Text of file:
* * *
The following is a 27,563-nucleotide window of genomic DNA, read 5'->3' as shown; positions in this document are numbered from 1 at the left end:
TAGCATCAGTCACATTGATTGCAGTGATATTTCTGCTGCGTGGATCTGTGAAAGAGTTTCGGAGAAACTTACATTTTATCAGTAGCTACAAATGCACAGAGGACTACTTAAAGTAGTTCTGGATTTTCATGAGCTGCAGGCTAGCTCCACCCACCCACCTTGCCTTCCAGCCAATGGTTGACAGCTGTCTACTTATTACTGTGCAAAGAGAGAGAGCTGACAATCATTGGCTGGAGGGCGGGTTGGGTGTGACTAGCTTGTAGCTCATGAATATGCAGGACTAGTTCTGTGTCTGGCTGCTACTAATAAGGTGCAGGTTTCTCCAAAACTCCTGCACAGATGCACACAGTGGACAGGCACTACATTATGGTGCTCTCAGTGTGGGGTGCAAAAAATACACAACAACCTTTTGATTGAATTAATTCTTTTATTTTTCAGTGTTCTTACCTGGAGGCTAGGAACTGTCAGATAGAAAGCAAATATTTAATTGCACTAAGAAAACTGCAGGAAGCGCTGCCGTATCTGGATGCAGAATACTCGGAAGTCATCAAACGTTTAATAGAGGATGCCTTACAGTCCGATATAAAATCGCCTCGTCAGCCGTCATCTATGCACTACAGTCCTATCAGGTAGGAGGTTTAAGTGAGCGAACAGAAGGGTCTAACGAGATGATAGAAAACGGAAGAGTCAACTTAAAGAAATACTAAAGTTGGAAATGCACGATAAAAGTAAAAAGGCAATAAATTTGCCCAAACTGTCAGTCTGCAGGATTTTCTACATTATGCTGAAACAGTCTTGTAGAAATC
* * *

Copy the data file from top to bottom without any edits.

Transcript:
The following is a 27,563-nucleotide window of genomic DNA, read 5'->3' as shown; positions in this document are numbered from 1 at the left end:
TAGCATCAGTCACATTGATTGCAGTGATATTTCTGCTGCGTGGATCTGTGAAAGAGTTTCGGAGAAACTTACATTTTATCAGTAGCTACAAATGCACAGAGGACTACTTAAAGTAGTTCTGGATTTTCATGAGCTGCAGGCTAGCTCCACCCACCCACCTTGCCTTCCAGCCAATGGTTGACAGCTGTCTACTTATTACTGTGCAAAGAGAGAGAGCTGACAATCATTGGCTGGAGGGCGGGTTGGGTGTGACTAGCTTGTAGCTCATGAATATGCAGGACTAGTTCTGTGTCTGGCTGCTACTAATAAGGTGCAGGTTTCTCCAAAACTCCTGCACAGATGCACACAGTGGACAGGCACTACATTATGGTGCTCTCAGTGTGGGGTGCAAAAAATACACAACAACCTTTTGATTGAATTAATTCTTTTATTTTTCAGTGTTCTTACCTGGAGGCTAGGAACTGTCAGATAGAAAGCAAATATTTAATTGCACTAAGAAAACTGCAGGAAGCGCTGCCGTATCTGGATGCAGAATACTCGGAAGTCATCAAACGTTTAATAGAGGATGCCTTACAGTCCGATATAAAATCGCCTCGTCAGCCGTCATCTATGCACTACAGTCCTATCAGGTAGGAGGTTTAAGTGAGCGAACAGAAGGGTCTAACGAGATGATAGAAAACGGAAGAGTCAACTTAAAGAAATACTAAAGTTGGAAATGCACGATAAAAGTAAAAAGGCAATAAATTTGCCCAAACTGTCAGTCTGCAGGATTTTCTACATTATGCTGAAACAGTCTTGTAGAAATC